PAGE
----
Bouncing off Caleb’s archaeology post a couple of weeks back, here are the legends of Dinas Emrys.
“But where is it?” gasped Vortigern, the stout man who teetered on the edge of his High Kingship of Britain.
“I don’t know, my lord,” cringed his chief builder. “It disappeared in the night.”
It was a dark time for Britain. The Saxons, who had originally come as guests, were now refusing to leave. They were growing greedy, forcing the High King to turn his eyes west, to the mountains, looking for a site to build a fortress so impregnable that it would keep him and his household safe for many years.
Vortigern shivered as the bitter Welsh wind whipped up his cloak. Why oh why was he up a mountain at dawn?
“Well, this is clearly a matter for my poets and wise men,” he announced, hurrying back down the hill with a sigh of relief. “There is some magic at work here.”
Back down in the valley, very near where, in later times, an irate man was going to kill his favorite hound, Vortigern took council.
The wise men consulted together and then gave their answer.
“Lord, we advise you to seek out a boy who was born without a father. He is the one who can solve your problem.”
“A boy who was born without a father?” echoed the king. “How is that possible?”
The wise man shook his head, “I don’t know, my lord, but one exists.”
The king shook his head, but called his messengers to him and sent them off.
One travelled into Monmouthshire, where he saw a group of boys playing football. As he watched, one boy cried scathingly, “No good will come to you, boy without a father!”
“Aha,” thought the messenger. He began to walk slowly among the adults who stood around, making enquiries. Eventually he came across the boy’s mother, who confirmed that he was indeed without a father. So the boy was summoned before the king.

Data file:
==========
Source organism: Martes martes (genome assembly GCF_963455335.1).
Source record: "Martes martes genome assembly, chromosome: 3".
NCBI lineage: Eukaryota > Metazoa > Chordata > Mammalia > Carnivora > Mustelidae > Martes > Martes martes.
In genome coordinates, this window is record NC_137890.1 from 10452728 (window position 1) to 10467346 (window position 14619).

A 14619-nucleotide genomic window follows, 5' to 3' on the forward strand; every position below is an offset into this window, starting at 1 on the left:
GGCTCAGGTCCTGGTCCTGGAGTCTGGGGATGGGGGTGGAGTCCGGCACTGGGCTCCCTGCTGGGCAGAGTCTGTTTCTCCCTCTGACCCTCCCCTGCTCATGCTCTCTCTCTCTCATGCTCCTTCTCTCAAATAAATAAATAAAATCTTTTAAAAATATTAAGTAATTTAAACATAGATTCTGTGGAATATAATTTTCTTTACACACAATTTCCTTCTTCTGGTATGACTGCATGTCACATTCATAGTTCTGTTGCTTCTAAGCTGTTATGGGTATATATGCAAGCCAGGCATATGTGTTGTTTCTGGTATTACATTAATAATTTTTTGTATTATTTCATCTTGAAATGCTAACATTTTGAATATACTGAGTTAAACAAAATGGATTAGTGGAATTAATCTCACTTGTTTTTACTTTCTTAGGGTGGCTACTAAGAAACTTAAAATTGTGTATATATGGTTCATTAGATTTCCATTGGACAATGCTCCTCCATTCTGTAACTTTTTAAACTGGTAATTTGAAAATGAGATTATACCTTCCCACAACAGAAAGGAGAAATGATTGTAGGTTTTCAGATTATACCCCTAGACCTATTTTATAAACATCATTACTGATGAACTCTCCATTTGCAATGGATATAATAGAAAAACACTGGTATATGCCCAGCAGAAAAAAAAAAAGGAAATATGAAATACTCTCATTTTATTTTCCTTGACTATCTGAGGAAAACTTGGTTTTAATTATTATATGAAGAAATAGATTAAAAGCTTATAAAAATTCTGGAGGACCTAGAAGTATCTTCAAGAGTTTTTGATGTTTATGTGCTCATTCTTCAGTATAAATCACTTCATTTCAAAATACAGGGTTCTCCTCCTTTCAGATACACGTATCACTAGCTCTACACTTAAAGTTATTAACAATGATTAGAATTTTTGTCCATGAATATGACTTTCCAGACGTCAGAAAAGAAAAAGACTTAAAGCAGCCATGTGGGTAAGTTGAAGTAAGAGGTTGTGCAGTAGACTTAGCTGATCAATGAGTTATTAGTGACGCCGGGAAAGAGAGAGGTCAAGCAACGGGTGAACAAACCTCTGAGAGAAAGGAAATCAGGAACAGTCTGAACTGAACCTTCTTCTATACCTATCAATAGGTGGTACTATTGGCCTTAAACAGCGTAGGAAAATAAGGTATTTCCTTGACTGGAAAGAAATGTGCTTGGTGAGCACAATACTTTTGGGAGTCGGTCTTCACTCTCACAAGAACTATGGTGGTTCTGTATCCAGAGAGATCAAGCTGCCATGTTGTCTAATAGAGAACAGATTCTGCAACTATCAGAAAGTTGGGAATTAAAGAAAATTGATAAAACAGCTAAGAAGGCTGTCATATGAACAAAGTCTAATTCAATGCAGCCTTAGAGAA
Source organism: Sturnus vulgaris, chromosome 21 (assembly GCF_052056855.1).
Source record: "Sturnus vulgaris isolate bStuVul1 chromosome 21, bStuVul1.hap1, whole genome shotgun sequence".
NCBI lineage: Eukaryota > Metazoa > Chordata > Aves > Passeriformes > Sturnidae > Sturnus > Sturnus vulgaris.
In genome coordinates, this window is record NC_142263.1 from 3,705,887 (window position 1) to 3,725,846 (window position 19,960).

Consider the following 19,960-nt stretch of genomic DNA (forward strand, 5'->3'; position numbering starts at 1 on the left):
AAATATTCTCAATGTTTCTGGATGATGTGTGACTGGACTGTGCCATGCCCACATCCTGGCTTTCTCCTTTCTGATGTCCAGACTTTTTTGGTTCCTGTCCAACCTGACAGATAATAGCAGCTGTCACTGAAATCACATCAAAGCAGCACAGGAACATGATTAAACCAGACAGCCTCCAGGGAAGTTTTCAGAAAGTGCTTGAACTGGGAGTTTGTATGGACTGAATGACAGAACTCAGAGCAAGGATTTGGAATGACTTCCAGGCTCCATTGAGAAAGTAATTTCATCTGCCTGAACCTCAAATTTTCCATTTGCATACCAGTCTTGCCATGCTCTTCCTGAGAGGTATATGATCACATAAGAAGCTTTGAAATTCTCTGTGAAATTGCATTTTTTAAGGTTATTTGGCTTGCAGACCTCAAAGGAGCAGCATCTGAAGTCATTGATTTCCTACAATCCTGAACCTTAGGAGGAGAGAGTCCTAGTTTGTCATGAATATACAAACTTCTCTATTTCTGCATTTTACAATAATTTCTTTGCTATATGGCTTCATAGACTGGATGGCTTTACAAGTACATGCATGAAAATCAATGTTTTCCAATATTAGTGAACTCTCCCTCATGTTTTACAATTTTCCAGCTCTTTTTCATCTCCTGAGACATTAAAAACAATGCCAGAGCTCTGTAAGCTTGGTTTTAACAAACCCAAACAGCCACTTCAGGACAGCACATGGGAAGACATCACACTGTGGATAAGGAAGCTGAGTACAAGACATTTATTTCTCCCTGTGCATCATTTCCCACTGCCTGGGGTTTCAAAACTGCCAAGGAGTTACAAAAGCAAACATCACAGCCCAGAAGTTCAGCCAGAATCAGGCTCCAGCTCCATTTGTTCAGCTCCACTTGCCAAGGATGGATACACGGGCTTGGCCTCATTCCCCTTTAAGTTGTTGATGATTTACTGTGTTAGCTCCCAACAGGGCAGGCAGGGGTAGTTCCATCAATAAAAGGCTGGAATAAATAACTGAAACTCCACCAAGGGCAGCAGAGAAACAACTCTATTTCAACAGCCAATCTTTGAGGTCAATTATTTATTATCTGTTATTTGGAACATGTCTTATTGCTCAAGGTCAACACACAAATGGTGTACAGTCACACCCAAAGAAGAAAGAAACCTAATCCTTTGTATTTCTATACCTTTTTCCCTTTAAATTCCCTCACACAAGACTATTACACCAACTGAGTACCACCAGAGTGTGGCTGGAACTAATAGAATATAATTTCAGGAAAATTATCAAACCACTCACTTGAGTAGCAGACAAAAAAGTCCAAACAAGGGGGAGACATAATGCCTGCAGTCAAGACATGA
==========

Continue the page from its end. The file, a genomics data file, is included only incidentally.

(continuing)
“Boy,” said King Vortigern, when he was brought before him. “You are here to tell me why I cannot build a fortress on the top of this mountain. Whatever work my builders accomplish during the day, by dawn it is all gone.”
“Your wise men cannot answer you?” inquired the boy, delicately lifting his fine eyebrows.
“Boy, do you think you would be here, if they could,” returned the king, heatedly.
“Indeed,” said the boy. He turned, “Wise men, do you know what is under these rocks?”
They looked at each other and shook their heads.
“So dig and find out.” The boy sat down to watch. Vortigern sighed and summoned men to dig.
“We have found an old pool, my liege,” one of the men cried at last.
“Well, what next?” cried Vortigern impatiently.
The boy rose. “What do you see, wise men.”
“A vase,” they muttered.
“Pick it out,” the boy ordered. “And look inside. You will see a tent. It is a magic tent.”
And so it proved to be, springing open to full size when it was flung on the grass.
The king and the wise men stooped to look in. There before their eyes were two dragons, fighting.
Vortigern stood up and looked the boy in the eyes. “Explain this!”
“The red dragon is the Britons, and the white dragon represents the Saxons,” explained the boy. “One day soon the white dragon will be defeated for a short time. But while they are still fighting, no one will be able to build on this hill. You, O king, are fated to seek other lands where you may build a fortress. Indeed,” said the boy, warming to his theme, “Would you like to hear how the dragons got here, my lord?”
“Indeed I would,” said Vortigern, much more friendly now he had an answer. “Let’s go down to the tents and share some wine while you tell the tale.”